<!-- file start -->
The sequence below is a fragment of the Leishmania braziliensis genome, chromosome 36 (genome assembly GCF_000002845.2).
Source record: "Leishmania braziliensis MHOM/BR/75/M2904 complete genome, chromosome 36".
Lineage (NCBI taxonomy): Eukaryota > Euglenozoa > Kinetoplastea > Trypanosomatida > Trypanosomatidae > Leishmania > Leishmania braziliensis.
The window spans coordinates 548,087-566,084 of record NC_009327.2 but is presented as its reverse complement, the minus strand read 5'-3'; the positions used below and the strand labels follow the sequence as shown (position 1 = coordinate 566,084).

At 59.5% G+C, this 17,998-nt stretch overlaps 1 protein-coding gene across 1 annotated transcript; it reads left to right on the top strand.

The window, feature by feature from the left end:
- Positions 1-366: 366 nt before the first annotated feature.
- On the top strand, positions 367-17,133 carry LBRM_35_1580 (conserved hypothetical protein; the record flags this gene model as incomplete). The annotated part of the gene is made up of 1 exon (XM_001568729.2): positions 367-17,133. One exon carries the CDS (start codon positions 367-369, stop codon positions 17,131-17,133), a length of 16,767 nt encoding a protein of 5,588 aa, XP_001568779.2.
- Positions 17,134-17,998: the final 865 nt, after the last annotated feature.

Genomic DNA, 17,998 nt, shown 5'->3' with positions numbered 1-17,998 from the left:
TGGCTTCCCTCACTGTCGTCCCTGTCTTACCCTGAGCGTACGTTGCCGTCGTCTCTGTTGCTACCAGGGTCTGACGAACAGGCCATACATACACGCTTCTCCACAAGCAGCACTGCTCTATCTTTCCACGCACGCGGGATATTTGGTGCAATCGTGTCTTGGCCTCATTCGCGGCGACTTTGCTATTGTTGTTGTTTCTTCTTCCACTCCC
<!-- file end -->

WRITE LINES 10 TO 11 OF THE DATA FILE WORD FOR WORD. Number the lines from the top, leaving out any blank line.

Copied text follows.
Genomic DNA, 17,998 nt, shown 5'->3' with positions numbered 1-17,998 from the left:
TGGCTTCCCTCACTGTCGTCCCTGTCTTACCCTGAGCGTACGTTGCCGTCGTCTCTGTTGCTACCAGGGTCTGACGAACAGGCCATACATACACGCTTCTCCACAAGCAGCACTGCTCTATCTTTCCACGCACGCGGGATATTTGGTGCAATCGTGTCTTGGCCTCATTCGCGGCGACTTTGCTATTGTTGTTGTTTCTTCTTCCACTCCC